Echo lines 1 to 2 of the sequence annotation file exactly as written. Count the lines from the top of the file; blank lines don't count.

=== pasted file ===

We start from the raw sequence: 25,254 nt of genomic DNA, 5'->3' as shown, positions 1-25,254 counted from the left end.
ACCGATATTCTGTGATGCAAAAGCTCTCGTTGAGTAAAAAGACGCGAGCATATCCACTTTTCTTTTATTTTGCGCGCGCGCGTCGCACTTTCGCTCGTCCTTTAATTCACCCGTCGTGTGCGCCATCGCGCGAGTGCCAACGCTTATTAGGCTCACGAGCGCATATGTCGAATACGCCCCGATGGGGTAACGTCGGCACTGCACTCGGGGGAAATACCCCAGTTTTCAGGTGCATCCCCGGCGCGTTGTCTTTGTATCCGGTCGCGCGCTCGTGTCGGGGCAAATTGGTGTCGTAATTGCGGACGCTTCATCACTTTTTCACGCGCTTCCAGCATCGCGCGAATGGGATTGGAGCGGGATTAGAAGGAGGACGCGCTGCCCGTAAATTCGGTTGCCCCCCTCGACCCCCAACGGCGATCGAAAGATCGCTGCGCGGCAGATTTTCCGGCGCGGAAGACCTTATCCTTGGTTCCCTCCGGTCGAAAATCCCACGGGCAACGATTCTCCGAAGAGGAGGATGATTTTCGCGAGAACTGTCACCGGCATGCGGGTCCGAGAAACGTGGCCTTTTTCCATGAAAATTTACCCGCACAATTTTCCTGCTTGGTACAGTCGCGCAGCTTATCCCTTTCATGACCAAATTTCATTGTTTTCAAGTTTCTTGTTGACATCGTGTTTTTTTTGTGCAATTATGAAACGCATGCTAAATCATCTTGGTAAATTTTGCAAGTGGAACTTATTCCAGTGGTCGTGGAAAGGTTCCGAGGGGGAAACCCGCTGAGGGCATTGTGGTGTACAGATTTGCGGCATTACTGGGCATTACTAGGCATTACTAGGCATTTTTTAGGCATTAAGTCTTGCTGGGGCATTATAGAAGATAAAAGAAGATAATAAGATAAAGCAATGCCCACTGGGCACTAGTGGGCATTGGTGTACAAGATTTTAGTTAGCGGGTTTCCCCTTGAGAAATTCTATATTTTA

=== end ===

We start from the raw sequence: 25,254 nt of genomic DNA, 5'->3' as shown, positions 1-25,254 counted from the left end.
ACCGATATTCTGTGATGCAAAAGCTCTCGTTGAGTAAAAAGACGCGAGCATATCCACTTTTCTTTTATTTTGCGCGCGCGCGTCGCACTTTCGCTCGTCCTTTAATTCACCCGTCGTGTGCGCCATCGCGCGAGTGCCAACGCTTATTAGGCTCACGAGCGCATATGTCGAATACGCCCCGATGGGGTAACGTCGGCACTGCACTCGGGGGAAATACCCCAGTTTTCAGGTGCATCCCCGGCGCGTTGTCTTTGTATCCGGTCGCGCGCTCGTGTCGGGGCAAATTGGTGTCGTAATTGCGGACGCTTCATCACTTTTTCACGCGCTTCCAGCATCGCGCGAATGGGATTGGAGCGGGATTAGAAGGAGGACGCGCTGCCCGTAAATTCGGTTGCCCCCCTCGACCCCCAACGGCGATCGAAAGATCGCTGCGCGGCAGATTTTCCGGCGCGGAAGACCTTATCCTTGGTTCCCTCCGGTCGAAAATCCCACGGGCAACGATTCTCCGAAGAGGAGGATGATTTTCGCGAGAACTGTCACCGGCATGCGGGTCCGAGAAACGTGGCCTTTTTCCATGAAAATTTACCCGCACAATTTTCCTGCTTGGTACAGTCGCGCAGCTTATCCCTTTCATGACCAAATTTCATTGTTTTCAAGTTTCTTGTTGACATCGTGTTTTTTTTGTGCAATTATGAAACGCATGCTAAATCATCTTGGTAAATTTTGCAAGTGGAACTTATTCCAGTGGTCGTGGAAAGGTTCCGAGGGGGAAACCCGCTGAGGGCATTGTGGTGTACAGATTTGCGGCATTACTGGGCATTACTAGGCATTACTAGGCATTTTTTAGGCATTAAGTCTTGCTGGGGCATTATAGAAGATAAAAGAAGATAATAAGATAAAGCAATGCCCACTGGGCACTAGTGGGCATTGGTGTACAAGATTTTAGTTAGCGGGTTTCCCCTTGAGAAATTCTATATTTTA